Control of muscle blood flow during dynamic exercise: muscle contraction / blood flow interactions

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dc.contributor.author Lutjemeier, Barbara June
dc.date.accessioned 2006-12-13T21:10:06Z
dc.date.available 2006-12-13T21:10:06Z
dc.date.issued 2006-12-13T21:10:06Z
dc.identifier.uri http://hdl.handle.net/2097/244
dc.description.abstract The interaction between dynamic muscle contractions and the associated muscle blood flow is very intriguing leading to questions regarding the net effect of these contractions on oxygen delivery and utilization by the working muscle. Study 1 examined the impact of contractions on muscle blood flow at the level of the femoral artery. We demonstrated that muscle contractions had either a facilitory, neutral, or net impedance effect during upright knee extension exercise as intensity increased from very light to ~70% peak work rate. This led to the question of what impact a change in contraction frequency might have on the coupling of blood flow to metabolic rate during cycling exercise. The blood flow/VO2 relationship has been shown to be linear and robust at both the central (i.e., cardiac output/pulmonary VO2) and peripheral (leg blood flow/leg VO2) levels. However, an increase in contraction frequency has been reported to either decrease, have no effect, or increase the blood flow response during exercise. Study 2 determined if the steady state coupling between muscle blood flow and metabolic rate (centrally and/or peripherally) would be altered by varying contraction frequency. Our results indicate that both central and peripheral blood flow/VO2 relationships are robust and remain tightly coupled regardless of changes in contraction frequency. Study 3 examined muscle microvascular hemoglobin concentration and oxygenation within the contraction/relaxation cycle to determine if microvascular RBC volume was preserved and if oxygen extraction occurred during contractions. We concluded that microvascular RBC volume was preserved during muscle contractions (i.e., RBCs remained in the capillaries), which could facilitate continued oxygen delivery. Further, there was a cyclic pattern of deoxygenation/oxygenation that corresponded with the contraction/relaxation phases of the contraction cycle, with deoxyhemoglobin increasing significantly during the contractile phase. These data suggest that oxygen extraction continues to occur during muscle contractions. Significant insight has been gained on the impact of muscle contractions on oxygen delivery to and exchange in active skeletal muscle. This series of studies forms a base of knowledge that furthers our understanding of the mechanisms which govern the control of skeletal muscle blood flow and its coupling to muscle metabolic rate. en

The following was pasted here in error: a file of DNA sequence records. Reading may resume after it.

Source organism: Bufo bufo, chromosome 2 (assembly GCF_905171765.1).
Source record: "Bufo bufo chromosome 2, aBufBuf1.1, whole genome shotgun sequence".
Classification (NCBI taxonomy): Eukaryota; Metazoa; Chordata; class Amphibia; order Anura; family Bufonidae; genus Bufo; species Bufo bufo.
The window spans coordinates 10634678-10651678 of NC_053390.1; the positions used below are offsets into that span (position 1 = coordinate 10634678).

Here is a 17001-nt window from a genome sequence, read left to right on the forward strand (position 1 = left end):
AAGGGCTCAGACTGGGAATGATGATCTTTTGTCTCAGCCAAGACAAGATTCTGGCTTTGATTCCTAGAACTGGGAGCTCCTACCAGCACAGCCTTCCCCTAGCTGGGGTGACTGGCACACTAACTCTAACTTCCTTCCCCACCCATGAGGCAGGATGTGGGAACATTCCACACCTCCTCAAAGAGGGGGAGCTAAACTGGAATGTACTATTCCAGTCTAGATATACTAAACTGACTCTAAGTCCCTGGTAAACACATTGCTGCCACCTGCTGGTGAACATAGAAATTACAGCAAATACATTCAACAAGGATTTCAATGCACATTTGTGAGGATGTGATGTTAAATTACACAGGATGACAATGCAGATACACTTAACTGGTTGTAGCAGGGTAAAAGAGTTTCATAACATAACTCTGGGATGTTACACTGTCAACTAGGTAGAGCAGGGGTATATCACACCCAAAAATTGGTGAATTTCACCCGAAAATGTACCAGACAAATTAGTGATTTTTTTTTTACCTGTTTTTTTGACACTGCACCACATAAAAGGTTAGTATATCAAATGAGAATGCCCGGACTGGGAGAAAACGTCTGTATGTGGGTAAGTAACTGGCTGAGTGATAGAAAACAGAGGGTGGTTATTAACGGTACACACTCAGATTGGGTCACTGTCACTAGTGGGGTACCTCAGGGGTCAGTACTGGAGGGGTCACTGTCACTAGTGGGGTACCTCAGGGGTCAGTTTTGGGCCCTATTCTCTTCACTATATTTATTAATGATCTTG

dc.description.sponsorship American Heart Association en
dc.format.extent 1408985 bytes
dc.format.mimetype application/PDF
dc.language.iso en_US en
dc.publisher Kansas State University en
dc.subject muscle contraction en
dc.subject oxygen delivery en
dc.subject exercise en
dc.subject cardiovascular en
dc.subject blood flow en
dc.subject near infrared spectroscopy en
dc.title Control of muscle blood flow during dynamic exercise: muscle contraction / blood flow interactions en
dc.type Dissertation en
dc.description.degree Doctor of Philosophy en
dc.description.level Doctoral en
dc.description.department Department of Anatomy and Physiology en
dc.description.advisor Thomas J. Barstow en
dc.subject.umi Biology, Animal Physiology (0433) en
dc.date.published 2006 en
dc.date.graduationmonth December en


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